I tell her to start tracking her expenses, she will not because she doesn’t want to be depressed about the lack of income. Well, first of all, beyond me being pissed that she turned down what probably would have been a great teaching position, the fact you have no income (and a lot of debt on top of it) is what make it MORE important to track where you are throwing money away. Then, when you get depressed about the lack of income, you will be encouraged to get a job and cut down the frivilous expenses.
    I want to get rid of cable. She says it is easy for me to say that because I’m not home all day… and I miss the problem there. Maybe the TV is a crutch that lets her feel comfortable not having a job. And then I come home to all the negative stuff that was on the news that day.

    I guess my post sounds pessimistic but I honestly am not. Somewhere around my senior year of high school I just changed my attitude. I look down on some things going on in the world, but if I can’t change it, then I move on until there is something I can do to help. What’s the point of worrying?

    Reply
    • Dragline October 4, 2012, 1:39 pm

      Hate to say it, but you may need a new girlfriend. Pessimism in others generally falls into the category of things that are out of our control.

      Reply
  • Mike Long October 3, 2012, 12:39 pm

    Here’s how amazing this stuff can be…

    Neither my dad nor his dad made it out of their 40’s without life-saving open-heart surgery. I’m 42, so you can imagine what I tend to think about on the down days….

    “I won’t make it out of my 40’s healthy.”

    On my better days, I figure I’ll live as long as 3 of my grandparents, who all made it to their mid-80’s. That creates a slightly better meme, though only slightly…

    “At 42, I guess I’ve lived about half of my life by now.”

    Reading MMM’s note on living to be 122 was something that I had never even remotely considered (though at my current age and with continuing medical advances, it’s certainly within the outer realms of possibility).

    Now my meme suddenly becomes…

    “Wow! That could mean that I’ve only lived about 1/3 of my life. I still have time to do just about anything I want!!”

    That’s quite a change in mindset from the first one, dont’cha think? ;-)

    I was amazed at the strength of the shift I felt in my brain, my mood and my attitude. The key for me is staying in that mindset day in and day out.

    Reply
    • Margaret June 28, 2013, 8:18 am

      Interesting that you mention this. My Mom’s brother died at age 30 of a heart attack. She is now 65…I”m 38 and for as long as I can remember she’s always said that she doesn’t have much time left ..she’s been saying that for over 30 years.

      Reply
  • mike crosby October 3, 2012, 12:50 pm

    Ah, MMM just doesn’t let me down. I scan through my reader with over 100 new posts to purview. Of them all, MMM’s post gets my attention.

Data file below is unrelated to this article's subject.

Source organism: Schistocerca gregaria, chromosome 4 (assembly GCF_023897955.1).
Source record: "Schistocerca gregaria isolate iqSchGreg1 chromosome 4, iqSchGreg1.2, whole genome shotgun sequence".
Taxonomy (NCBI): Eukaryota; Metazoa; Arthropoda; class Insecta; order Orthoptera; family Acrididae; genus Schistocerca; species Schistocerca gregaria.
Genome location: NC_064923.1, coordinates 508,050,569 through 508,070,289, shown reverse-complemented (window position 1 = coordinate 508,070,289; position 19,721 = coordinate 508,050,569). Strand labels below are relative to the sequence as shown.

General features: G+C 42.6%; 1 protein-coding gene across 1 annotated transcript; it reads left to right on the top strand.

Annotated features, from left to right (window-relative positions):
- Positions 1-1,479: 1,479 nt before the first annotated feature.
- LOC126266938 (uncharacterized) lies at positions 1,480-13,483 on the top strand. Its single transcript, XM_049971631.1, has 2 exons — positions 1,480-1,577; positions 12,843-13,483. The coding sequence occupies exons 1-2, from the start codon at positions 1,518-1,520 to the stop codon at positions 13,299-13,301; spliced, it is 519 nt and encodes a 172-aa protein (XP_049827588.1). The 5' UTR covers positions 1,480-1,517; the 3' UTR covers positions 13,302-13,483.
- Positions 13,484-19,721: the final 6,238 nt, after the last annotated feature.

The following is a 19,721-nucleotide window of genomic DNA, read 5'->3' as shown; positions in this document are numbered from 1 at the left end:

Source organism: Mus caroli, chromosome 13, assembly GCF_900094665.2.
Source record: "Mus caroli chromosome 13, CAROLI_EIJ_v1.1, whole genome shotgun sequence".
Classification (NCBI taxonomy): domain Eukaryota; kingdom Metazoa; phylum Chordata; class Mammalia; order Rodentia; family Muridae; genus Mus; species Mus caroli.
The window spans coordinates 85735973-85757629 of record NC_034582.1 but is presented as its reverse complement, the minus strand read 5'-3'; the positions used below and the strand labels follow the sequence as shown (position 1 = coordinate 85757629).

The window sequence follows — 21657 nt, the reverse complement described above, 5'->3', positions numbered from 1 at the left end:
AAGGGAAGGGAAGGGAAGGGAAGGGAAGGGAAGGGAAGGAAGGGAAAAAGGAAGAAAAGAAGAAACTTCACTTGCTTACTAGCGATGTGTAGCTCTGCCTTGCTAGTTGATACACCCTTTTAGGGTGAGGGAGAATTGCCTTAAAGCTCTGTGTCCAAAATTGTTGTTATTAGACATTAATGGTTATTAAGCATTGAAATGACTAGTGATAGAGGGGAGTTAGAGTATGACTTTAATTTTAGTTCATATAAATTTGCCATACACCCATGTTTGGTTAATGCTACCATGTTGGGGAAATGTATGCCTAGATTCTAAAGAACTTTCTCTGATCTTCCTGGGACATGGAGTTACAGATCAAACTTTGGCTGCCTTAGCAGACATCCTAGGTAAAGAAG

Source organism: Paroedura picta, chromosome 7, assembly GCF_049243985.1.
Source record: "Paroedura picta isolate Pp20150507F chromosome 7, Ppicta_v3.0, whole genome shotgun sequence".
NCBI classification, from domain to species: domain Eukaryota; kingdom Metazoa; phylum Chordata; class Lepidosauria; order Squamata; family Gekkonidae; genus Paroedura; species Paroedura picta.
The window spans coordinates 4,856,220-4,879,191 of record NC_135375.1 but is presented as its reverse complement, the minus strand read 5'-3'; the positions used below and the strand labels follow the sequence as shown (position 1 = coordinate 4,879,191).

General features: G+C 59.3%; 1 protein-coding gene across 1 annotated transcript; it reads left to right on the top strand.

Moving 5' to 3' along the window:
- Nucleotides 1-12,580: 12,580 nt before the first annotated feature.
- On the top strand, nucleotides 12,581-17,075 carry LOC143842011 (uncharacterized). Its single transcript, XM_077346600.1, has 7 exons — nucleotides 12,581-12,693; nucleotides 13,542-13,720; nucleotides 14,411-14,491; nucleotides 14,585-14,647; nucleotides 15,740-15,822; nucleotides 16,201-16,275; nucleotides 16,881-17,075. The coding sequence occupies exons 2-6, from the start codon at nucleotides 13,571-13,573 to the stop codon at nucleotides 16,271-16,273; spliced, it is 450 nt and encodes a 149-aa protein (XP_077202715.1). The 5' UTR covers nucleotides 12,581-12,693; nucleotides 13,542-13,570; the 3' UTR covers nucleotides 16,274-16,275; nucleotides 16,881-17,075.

MMM, you really do have a special gift. Keep up the great writing.

    Oh yeah, in regards to the book “The Secret”, at the end it says to go outside and turn around one time and say “life is wonderful” or something like that. My elderly secretary did that, fell down and broke her hip. She’s dead now. (No joke)

    Reply
  • CL October 3, 2012, 1:28 pm

    I ran the numbers yesterday to figure out how much I actually spend per month on essentials such as food. I realized that I could probably survive on ERE-levels of cash flow, especially if I had a house. I’m still in school, but by the time that I graduate with my four degrees next May, I should have enough money to keep me afloat for 5 or so years, which would mean that I’m 20% of the way there. I’ve always thought that Jacob’s hardcore tactics were fantastic, but that I could never live like that. MMM has shown me the light; I can live like that. Almost all of the adults in my family are Negators about my early retirement, but my sister is very supportive – probably because I want her to retire at 30 and she’s seen that it’s possible. :)

    Reply
    • Mr. Money Mustache October 3, 2012, 2:49 pm

      Cool story, CL!
      I still have to resolve the dispute between softcore and hardcore frugality, by talking about the slippery slope to minimalism in another article. Most frugal people don’t think they are hardcore, they just think they are living a great and sensible life. For example, Jacob from ERE takes ice-cold showers, because he finds it increases his general badassity. I still take hot showers (especially in winter). I could call him extreme for being that further level along the scale, but he’d disagree.

      Reply
  • Jamesqf October 3, 2012, 2:07 pm

    I think you’re perhaps missing a couple of points.

    First, something minor. You say “…f you’ve ever been to a bar and watched a less-attractive friend have far greater success in attracting mates…”. Now that’s just wrong. If your friend is having greater success in attracting mates, the friend is BY DEFINITION more attractive. If you think otherwise, it’s your standards of what constitutes attractiveness that are at fault. (This is something a lot of women could reflect on, as they often seem to try to attract men by dressing/behaving in ways that appeal to other women.)

    Second, those collapse theorists. What you don’t seem to realize is that they are being optimistic, from their particular points of view. If you don’t like the world as we know it, then the idea of the collapse as the first step in building something better can be quite appealing. Witness any number of post-apocalyptic tales.

    Reply
    • Mr. Money Mustache October 3, 2012, 2:44 pm

      By “attractive”, I meant the physical part of it – how you look. But in the bar scene confidence and lack of inhibition and general friendliness are much more powerful than just your physical presence. So maybe I should have said “your ugly friends”. :-)

      Reply
    • Erica / Northwest Edible Life October 3, 2012, 4:06 pm